At his wish, former railway staff member at Truro Mr. G. Salmon was taken by train, being carried in the rear power car of the 14.25 'The Cornish Riviera', from Truro to Camborne. At Camborne his coffin, draped with a Great Western flag, was loaded into a hearse for the final section of his journey to the crematorium at Treswithian yesterday.
We offer every sympathy to his widow Mrs. Salmon.
Geoff had been poorly for a few years, and defied the Doctors by battling on in courageous style. His career started in the mid 70s. He was on the P Way - then moved on to station work, some of it on the relief (where I first met him). He ended his career on the Environmental Cleaning Gang. He & colleague Phil Mankee took care of the stations in Cornwall. He will probably be best remembered for his time at Newquay station in the Summer months. What should have been a single season resulted in 13 Summers at Newquay. It was a pleasure and privilege to work and know Geoff. Always a kind word, a laugh, a bit of gossip and a railwayman through and through. Devoted to dear Tessa, and a true friend to all who knew him.
from Sidmouth Junction
50 years ago
Sidmouth station opened on 6 July 1874. It was at the end of an eight mile 78 chain branch from Sidmouth Junction. It was built and operated by the Sidmouth Railway Company to satisfy the needs of visitors to the resort. The railway station was located about three quarters of a mile up hill from the sea front and town centre.
There were two platforms: one could hold five coaches, and the other seven. Occasionally longer trains would arrive, and be split between the platforms.
The goods yard was located directly next to the passenger station; goods traffic was always light and consisted mainly of agricultural goods and coal for the nearby gasworks.
The branch from Sidmouth Junction was initially just to Sidmouth, however in 1897 a new line was opened from a junction at Tipton St John’s to a terminus at Budleigh Salterton. From Budleigh Salterton the line was further extended to Exmouth in 1903.
How it closed
Initially there were seven trains per day, and this was increased to 24 in the 1930s. Passenger numbers remained viable well into the 1950s, however in the 1960s services were significantly reduced. The consequent reduction in passenger numbers led inevitably to closure of the branch line and with effect from the 6th March 1967 nineteen miles and forty six chains of track in east Devon were closed to passengers and, as there was no passenger service on the Sunday of the proceeding weekend the last day of passenger service to or from the following stations was fifty years ago today - Saturday 4th March 1967. Closed were Sidmouth Junction, Ottery St Mary, Tipton St Johns and the branch to Sidmouth. Also closed were Newton Poppleford, East Budleigh, Budleigh Salterton and Littleham. Strangely Ottery St Mary and Sidmouth remained open to goods for two more months until the 8th May 1967. Sidmouth Junction closed for goods on the 6th September 1965. All other stations lost their goods traffic w.e.f 27th January 1964.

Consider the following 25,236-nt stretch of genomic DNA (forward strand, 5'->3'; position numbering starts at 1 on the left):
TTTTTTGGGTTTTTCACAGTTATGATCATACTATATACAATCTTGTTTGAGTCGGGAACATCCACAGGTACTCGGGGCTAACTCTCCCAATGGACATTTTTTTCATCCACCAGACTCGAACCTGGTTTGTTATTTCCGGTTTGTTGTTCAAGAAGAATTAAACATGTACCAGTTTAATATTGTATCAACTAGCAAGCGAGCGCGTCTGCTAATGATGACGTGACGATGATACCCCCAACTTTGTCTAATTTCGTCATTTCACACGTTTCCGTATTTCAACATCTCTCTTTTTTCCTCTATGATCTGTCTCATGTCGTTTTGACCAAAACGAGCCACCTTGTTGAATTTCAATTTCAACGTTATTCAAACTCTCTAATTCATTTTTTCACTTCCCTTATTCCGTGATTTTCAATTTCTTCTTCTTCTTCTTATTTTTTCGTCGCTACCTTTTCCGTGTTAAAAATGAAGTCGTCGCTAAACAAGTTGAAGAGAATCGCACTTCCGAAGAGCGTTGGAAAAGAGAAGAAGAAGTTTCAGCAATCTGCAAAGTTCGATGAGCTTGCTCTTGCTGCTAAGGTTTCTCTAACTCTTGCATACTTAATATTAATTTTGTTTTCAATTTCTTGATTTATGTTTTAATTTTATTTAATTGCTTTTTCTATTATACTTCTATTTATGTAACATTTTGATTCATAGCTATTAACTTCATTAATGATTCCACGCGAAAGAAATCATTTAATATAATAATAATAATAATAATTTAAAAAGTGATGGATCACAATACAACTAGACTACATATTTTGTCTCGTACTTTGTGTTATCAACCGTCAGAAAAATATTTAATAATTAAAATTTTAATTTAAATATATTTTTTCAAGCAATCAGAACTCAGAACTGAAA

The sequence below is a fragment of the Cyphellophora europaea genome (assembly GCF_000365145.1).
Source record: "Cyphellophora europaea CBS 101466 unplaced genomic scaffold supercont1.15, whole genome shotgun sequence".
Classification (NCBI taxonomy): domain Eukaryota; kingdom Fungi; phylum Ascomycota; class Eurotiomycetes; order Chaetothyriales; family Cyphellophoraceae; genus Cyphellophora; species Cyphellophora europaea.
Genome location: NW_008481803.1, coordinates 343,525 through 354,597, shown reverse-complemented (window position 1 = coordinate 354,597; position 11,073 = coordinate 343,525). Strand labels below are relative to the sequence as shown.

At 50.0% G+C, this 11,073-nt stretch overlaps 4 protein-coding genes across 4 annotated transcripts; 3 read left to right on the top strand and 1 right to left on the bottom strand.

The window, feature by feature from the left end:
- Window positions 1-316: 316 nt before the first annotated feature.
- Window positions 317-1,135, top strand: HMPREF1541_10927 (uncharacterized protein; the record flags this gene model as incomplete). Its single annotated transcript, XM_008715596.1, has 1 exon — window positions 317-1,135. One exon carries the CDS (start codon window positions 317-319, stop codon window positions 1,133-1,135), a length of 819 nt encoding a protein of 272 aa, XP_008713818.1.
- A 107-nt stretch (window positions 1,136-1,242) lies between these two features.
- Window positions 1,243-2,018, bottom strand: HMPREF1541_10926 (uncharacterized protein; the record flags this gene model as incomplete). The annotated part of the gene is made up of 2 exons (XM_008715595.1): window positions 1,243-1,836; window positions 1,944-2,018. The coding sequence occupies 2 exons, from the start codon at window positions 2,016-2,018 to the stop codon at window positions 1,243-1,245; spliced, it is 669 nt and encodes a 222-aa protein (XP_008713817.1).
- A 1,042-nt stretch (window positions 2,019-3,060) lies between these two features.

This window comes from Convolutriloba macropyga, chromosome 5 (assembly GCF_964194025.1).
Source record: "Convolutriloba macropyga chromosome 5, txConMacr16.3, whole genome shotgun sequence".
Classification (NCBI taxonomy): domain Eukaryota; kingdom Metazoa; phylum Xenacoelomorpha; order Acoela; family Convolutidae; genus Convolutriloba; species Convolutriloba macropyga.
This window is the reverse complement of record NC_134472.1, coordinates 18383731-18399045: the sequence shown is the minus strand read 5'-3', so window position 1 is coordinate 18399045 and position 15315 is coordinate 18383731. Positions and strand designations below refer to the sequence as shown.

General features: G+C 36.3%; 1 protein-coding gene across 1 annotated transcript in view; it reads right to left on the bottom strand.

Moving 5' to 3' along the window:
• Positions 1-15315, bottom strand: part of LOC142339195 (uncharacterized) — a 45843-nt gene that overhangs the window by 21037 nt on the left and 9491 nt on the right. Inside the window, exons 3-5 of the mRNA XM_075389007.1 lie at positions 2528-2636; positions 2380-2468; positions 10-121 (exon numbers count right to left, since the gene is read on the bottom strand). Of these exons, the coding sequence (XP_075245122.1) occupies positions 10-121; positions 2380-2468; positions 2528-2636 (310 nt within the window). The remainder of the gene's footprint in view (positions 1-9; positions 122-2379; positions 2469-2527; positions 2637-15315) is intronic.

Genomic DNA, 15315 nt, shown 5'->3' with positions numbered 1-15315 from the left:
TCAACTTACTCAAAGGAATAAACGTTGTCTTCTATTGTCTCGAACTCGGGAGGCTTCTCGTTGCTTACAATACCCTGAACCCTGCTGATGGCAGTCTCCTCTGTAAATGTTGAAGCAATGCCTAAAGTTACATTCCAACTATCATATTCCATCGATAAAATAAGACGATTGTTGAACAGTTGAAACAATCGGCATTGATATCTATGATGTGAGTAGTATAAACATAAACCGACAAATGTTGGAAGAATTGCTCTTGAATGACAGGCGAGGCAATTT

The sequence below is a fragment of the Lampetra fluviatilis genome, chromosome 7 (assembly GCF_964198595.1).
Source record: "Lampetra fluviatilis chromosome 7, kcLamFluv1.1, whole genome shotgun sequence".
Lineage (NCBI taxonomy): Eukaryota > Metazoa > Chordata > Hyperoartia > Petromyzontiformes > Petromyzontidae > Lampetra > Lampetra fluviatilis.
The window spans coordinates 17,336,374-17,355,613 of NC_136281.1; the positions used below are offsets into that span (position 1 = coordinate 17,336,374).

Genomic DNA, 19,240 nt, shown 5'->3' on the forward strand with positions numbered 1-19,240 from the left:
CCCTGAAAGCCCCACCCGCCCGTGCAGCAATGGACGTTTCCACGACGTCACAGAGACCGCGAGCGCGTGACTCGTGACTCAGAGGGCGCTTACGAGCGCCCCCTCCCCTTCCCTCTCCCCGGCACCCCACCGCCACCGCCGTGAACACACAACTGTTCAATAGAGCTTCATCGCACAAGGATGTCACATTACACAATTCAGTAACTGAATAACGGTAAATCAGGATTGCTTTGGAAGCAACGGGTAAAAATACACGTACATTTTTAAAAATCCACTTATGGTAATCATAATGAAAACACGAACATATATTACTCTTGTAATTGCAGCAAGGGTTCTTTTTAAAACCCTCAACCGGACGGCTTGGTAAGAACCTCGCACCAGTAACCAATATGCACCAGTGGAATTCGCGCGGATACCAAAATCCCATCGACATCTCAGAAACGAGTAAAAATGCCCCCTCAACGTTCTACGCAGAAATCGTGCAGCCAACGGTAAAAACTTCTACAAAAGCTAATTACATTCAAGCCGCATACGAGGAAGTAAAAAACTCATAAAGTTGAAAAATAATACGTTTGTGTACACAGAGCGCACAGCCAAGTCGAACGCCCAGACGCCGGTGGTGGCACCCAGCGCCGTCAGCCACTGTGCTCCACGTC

Freight services continued up to the line closure on 8th May 1967. The railway track was lifted shortly after this.
Through trains between Exeter Central and Sidmouth
The first was the 06.00 from Central which on reaching Sidmouth Junction would pull forward to the east crossover near the signal box. Here it would reverse into the down platform and thence off to Sidmouth.
Likewise the 07.34 from Central also ran through to Sidmouth.
Sidmouth also had two through trains to Exeter the 10.20 and oddly the 22.20. The latter was to get stock back to Exeter for the first up service in the morning.
Sidmouth/Exmouth also had through coaches to Waterloo. The single coach from Exmouth would join up with a Sidmouth service at Tipton St Johns and thence to Sidmouth Junction.
Many thanks to David Tozer for the reminder of this anniversary and his assistance.